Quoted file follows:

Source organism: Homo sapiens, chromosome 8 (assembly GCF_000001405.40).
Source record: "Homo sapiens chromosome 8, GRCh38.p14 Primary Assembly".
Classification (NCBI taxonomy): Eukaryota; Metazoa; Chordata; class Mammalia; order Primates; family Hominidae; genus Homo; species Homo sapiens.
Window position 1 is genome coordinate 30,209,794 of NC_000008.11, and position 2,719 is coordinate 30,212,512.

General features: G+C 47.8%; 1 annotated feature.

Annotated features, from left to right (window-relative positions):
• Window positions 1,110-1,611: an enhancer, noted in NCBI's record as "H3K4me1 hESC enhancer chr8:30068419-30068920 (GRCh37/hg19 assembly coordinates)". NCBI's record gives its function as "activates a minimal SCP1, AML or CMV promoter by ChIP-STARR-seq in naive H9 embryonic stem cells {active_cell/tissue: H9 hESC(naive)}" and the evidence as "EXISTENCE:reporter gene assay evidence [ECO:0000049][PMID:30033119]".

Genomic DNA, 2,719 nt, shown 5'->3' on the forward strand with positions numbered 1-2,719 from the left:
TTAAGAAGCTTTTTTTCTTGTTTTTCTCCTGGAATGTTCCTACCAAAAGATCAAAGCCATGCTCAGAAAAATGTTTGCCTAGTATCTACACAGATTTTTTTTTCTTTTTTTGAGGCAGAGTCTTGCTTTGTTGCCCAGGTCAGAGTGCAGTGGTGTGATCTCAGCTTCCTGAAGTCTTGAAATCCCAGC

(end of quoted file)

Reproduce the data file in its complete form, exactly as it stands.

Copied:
Source organism: Homo sapiens, chromosome 8 (assembly GCF_000001405.40).
Source record: "Homo sapiens chromosome 8, GRCh38.p14 Primary Assembly".
Classification (NCBI taxonomy): Eukaryota; Metazoa; Chordata; class Mammalia; order Primates; family Hominidae; genus Homo; species Homo sapiens.
Window position 1 is genome coordinate 30,209,794 of NC_000008.11, and position 2,719 is coordinate 30,212,512.

General features: G+C 47.8%; 1 annotated feature.

Annotated features, from left to right (window-relative positions):
• Window positions 1,110-1,611: an enhancer, noted in NCBI's record as "H3K4me1 hESC enhancer chr8:30068419-30068920 (GRCh37/hg19 assembly coordinates)". NCBI's record gives its function as "activates a minimal SCP1, AML or CMV promoter by ChIP-STARR-seq in naive H9 embryonic stem cells {active_cell/tissue: H9 hESC(naive)}" and the evidence as "EXISTENCE:reporter gene assay evidence [ECO:0000049][PMID:30033119]".

Genomic DNA, 2,719 nt, shown 5'->3' on the forward strand with positions numbered 1-2,719 from the left:
TTAAGAAGCTTTTTTTCTTGTTTTTCTCCTGGAATGTTCCTACCAAAAGATCAAAGCCATGCTCAGAAAAATGTTTGCCTAGTATCTACACAGATTTTTTTTTCTTTTTTTGAGGCAGAGTCTTGCTTTGTTGCCCAGGTCAGAGTGCAGTGGTGTGATCTCAGCTTCCTGAAGTCTTGAAATCCCAGC